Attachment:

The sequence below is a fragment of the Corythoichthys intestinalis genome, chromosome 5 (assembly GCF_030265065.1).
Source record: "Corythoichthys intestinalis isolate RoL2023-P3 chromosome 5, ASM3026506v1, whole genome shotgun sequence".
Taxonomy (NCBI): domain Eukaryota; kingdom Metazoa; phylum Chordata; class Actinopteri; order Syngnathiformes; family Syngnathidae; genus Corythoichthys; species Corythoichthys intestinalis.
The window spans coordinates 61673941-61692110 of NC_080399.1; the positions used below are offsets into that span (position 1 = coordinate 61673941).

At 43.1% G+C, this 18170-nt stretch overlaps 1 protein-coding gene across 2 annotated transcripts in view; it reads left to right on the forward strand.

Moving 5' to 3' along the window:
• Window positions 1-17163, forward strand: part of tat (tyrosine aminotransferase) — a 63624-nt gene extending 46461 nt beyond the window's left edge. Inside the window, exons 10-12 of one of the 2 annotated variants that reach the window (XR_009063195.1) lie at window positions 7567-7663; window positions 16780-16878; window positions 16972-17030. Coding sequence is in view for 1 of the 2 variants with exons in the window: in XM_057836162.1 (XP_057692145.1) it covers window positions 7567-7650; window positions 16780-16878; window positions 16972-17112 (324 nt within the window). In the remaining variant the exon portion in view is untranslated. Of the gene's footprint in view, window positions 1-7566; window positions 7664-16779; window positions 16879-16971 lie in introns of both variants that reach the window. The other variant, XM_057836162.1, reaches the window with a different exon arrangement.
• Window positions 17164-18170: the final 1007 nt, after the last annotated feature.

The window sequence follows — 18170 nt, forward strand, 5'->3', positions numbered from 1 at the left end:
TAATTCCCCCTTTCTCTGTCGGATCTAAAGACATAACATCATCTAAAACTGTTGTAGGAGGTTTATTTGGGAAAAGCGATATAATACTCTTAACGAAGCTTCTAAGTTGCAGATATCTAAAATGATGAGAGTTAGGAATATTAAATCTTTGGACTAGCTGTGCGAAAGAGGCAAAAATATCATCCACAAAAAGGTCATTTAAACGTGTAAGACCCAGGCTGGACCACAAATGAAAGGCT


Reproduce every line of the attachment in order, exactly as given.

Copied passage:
The sequence below is a fragment of the Corythoichthys intestinalis genome, chromosome 5 (assembly GCF_030265065.1).
Source record: "Corythoichthys intestinalis isolate RoL2023-P3 chromosome 5, ASM3026506v1, whole genome shotgun sequence".
Taxonomy (NCBI): domain Eukaryota; kingdom Metazoa; phylum Chordata; class Actinopteri; order Syngnathiformes; family Syngnathidae; genus Corythoichthys; species Corythoichthys intestinalis.
The window spans coordinates 61673941-61692110 of NC_080399.1; the positions used below are offsets into that span (position 1 = coordinate 61673941).

At 43.1% G+C, this 18170-nt stretch overlaps 1 protein-coding gene across 2 annotated transcripts in view; it reads left to right on the forward strand.

Moving 5' to 3' along the window:
• Window positions 1-17163, forward strand: part of tat (tyrosine aminotransferase) — a 63624-nt gene extending 46461 nt beyond the window's left edge. Inside the window, exons 10-12 of one of the 2 annotated variants that reach the window (XR_009063195.1) lie at window positions 7567-7663; window positions 16780-16878; window positions 16972-17030. Coding sequence is in view for 1 of the 2 variants with exons in the window: in XM_057836162.1 (XP_057692145.1) it covers window positions 7567-7650; window positions 16780-16878; window positions 16972-17112 (324 nt within the window). In the remaining variant the exon portion in view is untranslated. Of the gene's footprint in view, window positions 1-7566; window positions 7664-16779; window positions 16879-16971 lie in introns of both variants that reach the window. The other variant, XM_057836162.1, reaches the window with a different exon arrangement.
• Window positions 17164-18170: the final 1007 nt, after the last annotated feature.

The window sequence follows — 18170 nt, forward strand, 5'->3', positions numbered from 1 at the left end:
TAATTCCCCCTTTCTCTGTCGGATCTAAAGACATAACATCATCTAAAACTGTTGTAGGAGGTTTATTTGGGAAAAGCGATATAATACTCTTAACGAAGCTTCTAAGTTGCAGATATCTAAAATGATGAGAGTTAGGAATATTAAATCTTTGGACTAGCTGTGCGAAAGAGGCAAAAATATCATCCACAAAAAGGTCATTTAAACGTGTAAGACCCAGGCTGGACCACAAATGAAAGGCT